I was not trying to start a hirez war.  I truly believe that some of my vast hirez library is no better than its redbook counterpart, but the majority is better, in some cases by a lot!  And as posted before, some of this quality difference is simply the better kidd glove treatment, whether mastering or otherwise.  My issue was more about the popular act of taking our collections and doing upsampling via software (player, offline, etc) or is the Hugo more comfortable with certain sample rates and therefore thought must be given to maybe even downsample some of our collection to take better advantage of whatever it is that the Hugo seems to do to sources (especially evident is redbook alchemy).  If we take great well-done 24/192 native recordings (Barry Diamnet's Soundkeeper label, for example) and ask Hugo to do its best with it, does that mean keeping it at 24/192 or moving it to some other sample rate where Hugo is "forced" to do even more good things.  (Note: I;m beginning to think I am overthinking this and its best to just give Hugo native everything).

Give Hugo access to native, you can't go wrong. But as I am writing this I am thinking ahhh but...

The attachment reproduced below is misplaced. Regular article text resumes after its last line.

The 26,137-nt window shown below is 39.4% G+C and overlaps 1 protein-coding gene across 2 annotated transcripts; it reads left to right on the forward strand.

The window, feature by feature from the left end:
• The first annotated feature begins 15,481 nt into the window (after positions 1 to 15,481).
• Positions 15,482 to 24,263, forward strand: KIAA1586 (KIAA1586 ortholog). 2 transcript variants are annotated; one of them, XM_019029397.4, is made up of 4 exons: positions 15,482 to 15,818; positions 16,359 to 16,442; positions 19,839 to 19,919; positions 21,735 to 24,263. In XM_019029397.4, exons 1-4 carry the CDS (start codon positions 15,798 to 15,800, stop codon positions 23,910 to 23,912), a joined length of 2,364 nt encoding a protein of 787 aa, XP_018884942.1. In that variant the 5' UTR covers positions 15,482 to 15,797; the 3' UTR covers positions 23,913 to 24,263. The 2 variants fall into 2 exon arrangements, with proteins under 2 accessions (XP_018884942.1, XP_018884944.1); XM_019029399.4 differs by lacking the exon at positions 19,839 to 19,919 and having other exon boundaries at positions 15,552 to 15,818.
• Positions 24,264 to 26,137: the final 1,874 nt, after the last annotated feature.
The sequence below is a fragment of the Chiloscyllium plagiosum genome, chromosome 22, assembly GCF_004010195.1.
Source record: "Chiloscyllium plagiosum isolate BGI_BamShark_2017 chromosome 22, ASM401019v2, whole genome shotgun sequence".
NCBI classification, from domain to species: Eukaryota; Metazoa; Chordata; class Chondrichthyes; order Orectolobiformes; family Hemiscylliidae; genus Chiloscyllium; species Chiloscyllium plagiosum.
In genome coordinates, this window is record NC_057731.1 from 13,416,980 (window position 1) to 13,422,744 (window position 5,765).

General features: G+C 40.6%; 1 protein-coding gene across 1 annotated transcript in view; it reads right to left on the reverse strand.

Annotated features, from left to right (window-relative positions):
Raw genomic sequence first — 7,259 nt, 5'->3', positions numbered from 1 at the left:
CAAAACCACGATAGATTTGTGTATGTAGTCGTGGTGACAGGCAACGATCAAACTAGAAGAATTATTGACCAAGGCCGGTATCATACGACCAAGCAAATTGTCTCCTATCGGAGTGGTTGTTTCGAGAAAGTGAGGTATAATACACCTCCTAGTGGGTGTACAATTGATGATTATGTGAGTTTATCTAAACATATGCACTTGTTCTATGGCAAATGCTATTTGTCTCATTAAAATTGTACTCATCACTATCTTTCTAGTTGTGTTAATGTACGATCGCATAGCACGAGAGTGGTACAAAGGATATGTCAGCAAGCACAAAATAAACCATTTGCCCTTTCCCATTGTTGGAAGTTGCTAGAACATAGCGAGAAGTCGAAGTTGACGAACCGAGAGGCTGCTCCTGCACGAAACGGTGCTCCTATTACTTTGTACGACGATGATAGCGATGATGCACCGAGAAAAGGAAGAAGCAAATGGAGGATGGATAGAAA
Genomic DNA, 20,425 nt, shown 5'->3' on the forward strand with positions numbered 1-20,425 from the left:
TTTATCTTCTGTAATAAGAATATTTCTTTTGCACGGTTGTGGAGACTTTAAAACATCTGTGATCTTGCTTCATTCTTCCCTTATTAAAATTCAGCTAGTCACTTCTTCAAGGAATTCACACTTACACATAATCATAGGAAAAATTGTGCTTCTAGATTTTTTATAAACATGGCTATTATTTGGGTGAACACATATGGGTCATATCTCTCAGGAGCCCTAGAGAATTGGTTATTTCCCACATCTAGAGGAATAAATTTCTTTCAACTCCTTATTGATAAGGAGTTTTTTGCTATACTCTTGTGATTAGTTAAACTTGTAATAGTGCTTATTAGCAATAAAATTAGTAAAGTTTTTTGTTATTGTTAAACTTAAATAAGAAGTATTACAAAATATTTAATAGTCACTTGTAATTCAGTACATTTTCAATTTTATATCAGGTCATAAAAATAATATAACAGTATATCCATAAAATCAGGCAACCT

24/192 is processed with the same multiply accumulates as 24/48, within Hugo, but with better innate timing as the source has less timing uncertainty. But the downside is that 24/192 has a lot of ADC noise shaper noise, which will make it brighter and less smooth - experience tells me this - I am actually about to listen to a filter that will remove this problem. If you were to take the 24/192 and sample rate convert it in the PC, you don't know how well they do that - if it is done perfectly, you will remove the ADC out of band noise, but degrade timing. I once heard a track using Hugo, it sounded awful, all the Hugo magic had gone - it turned out that the PC was converting everything to 48 kHz. The sample rate conversion was awful. In my experience PC software often uses the "good enough" principle, which means if you use simple measurements it's OK, (and ignore the measurements that tell you otherwise), and "good enough" IMHO is garbage for actual listening.